6 Apps That Make You Money as You Clean Your Closet

With another holiday season just around the corner, it's time to prepare for the onslaught of steep discounts from retailers. For some, that means cleaning out the clothes closet to make way for all the new outfits. But dragging bags of used clothing to the local consignment shop or Salvation Army takes effort and time. Instead, you can sell, trade, and give away used clothing in minutes with a few taps on your smartphone. We researched six clothing resale apps, all available at Google and Apple app stores.

Clothing Resale Apps: Marketplace Approach


Listing items is free at Vinted, whether destined for selling, swapping, or donating. Vinted posts an excellent tutorial about taking photos that can help move your goods. The site calculates how much you'll take home, net its 19 percent commission, after you enter the original retail price and your asking price. We noted many of the popular brands, ranging from Forever 21, Dahlia's, and Kohl's to Hollister, Abercrombie & Fitch, and Ralph Lauren. The app claims listings for more than 1.5 million items.

Vinted earns an average 4.4 stars from thousands of reviews found at the Google Play store. Still, some users grouse about overpriced items and other members who post unkind comments about the offerings. A critical review at Ripoff Report claims the site is marred by counterfeit goods and scammers, and asserts that moderators don't take action against reported problems.


Poshmark is a user-friendly app that showcases higher-end brands, such as Michael Kors, Coach, 7 For All Mankind, Kate Spade, and Juicy Couture. The listing process will be familiar to anyone who has tried Vinted, but here you can apply filters to a photo's cover shot so it stands out in the feed. You can choose to include your item in an ongoing "party" (a group of items currently on sale) or share it through social media. The site maintains "showrooms" for most brands, a real plus for sellers eager for more exposure. If your item sells, Poshmark deducts a flat $2.95 for pieces priced below $15 and 20 percent for pricier items.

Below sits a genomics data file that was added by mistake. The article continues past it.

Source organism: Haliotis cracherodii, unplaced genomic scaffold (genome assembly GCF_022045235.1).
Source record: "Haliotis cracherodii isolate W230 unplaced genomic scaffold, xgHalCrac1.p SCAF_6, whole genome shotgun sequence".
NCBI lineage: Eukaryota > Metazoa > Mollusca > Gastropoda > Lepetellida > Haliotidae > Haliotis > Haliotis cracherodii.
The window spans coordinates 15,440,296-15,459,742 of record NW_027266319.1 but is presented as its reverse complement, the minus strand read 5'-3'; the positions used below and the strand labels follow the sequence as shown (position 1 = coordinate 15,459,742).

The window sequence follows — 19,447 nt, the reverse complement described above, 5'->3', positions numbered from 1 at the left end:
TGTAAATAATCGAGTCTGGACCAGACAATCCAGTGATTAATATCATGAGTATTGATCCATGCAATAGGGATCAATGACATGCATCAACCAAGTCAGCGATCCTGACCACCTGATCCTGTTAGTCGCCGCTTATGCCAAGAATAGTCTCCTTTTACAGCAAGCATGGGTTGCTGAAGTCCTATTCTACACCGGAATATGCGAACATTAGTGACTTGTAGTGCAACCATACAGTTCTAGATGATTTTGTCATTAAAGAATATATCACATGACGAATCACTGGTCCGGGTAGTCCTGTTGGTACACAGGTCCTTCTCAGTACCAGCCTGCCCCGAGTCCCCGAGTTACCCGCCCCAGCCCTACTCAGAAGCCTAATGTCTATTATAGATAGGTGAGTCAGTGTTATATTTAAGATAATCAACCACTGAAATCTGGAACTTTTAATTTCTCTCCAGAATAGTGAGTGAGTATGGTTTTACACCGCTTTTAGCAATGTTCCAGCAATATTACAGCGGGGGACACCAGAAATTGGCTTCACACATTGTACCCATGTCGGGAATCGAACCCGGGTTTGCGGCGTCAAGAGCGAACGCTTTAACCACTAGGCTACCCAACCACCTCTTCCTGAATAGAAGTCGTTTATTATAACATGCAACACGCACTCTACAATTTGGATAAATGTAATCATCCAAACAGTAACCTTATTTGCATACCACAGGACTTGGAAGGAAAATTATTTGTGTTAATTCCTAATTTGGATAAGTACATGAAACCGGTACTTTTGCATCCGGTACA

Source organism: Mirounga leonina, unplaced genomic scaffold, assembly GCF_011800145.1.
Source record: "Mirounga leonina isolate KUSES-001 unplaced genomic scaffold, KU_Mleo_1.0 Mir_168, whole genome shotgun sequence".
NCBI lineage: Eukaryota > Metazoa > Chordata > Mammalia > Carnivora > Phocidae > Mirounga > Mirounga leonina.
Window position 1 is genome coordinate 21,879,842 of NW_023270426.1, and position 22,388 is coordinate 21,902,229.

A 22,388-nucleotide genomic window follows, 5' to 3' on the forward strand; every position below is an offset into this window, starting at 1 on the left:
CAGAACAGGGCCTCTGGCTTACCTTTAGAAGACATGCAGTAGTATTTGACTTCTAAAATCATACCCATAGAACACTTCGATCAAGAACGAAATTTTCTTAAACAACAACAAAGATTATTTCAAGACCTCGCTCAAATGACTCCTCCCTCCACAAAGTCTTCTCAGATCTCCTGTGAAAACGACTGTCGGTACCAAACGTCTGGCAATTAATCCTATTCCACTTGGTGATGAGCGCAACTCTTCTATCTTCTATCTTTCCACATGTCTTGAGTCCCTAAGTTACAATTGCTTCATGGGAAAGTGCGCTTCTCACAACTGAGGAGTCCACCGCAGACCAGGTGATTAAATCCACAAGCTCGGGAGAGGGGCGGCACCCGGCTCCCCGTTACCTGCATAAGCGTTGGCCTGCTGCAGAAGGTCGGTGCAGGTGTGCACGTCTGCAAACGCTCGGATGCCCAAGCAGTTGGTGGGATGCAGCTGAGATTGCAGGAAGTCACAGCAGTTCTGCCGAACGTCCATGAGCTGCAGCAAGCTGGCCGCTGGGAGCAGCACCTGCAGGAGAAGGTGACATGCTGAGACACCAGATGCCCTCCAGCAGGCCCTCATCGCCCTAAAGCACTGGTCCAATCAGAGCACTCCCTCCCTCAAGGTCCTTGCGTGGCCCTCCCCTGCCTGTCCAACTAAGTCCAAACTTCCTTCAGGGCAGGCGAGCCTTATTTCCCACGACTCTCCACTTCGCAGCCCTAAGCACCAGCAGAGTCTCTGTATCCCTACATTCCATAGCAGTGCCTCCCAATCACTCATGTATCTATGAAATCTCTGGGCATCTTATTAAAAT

Based on our experience with the respective Android apps, Poshmark bested Vintner for design and organization. Still, the app earns a solid four stars out of five at Apple's app store from users who appreciate the diversity of the offerings and the app's internal structure.

But grievances do arise. "The biggest issue is that it seems there are more sellers on the app than buyers," said Vivian Fung, who responded to a question we posted on Facebook. "I feel like a lot of people are looking to trade goods rather than purchase." A review on the Better Business Bureau's San Francisco page urges caution about scammers interested in offline trading and paying, and another at the Apple app store mentions aggressive sellers who insist on payments through PayPal to evade the commission. Concern about counterfeit items is noted at Purse Forum.


Like Vinted and Poshmark, Carousell's listing process is free. And like the latter, filters can be applied to photos to enhance the image, but here sellers also can adjust brightness, saturation, contrast, and other visual effects. The Android app seems less sleek and polished than the other two, although Carousell presents many more categories. The feeds include For Her, For Him, Beauty Products, Luxury, Furniture & Home, and more, displaying two to four items at a time.

Unlike Vinted and Poshmark, Carousell demands no commission. (We haven't figured out the business model.) When a buyer sees something she likes, tapping on "chat to buy" initiates the sales process directly with the seller. Buyer and seller can then negotiate a price or the buyer can name the price she's willing to pay and the seller can take it or leave it or continue negotiating. The support page suggests payment methods such as bank transfer, PayPal, or cash if the transaction goes down in person (be sure to follow safety protocols).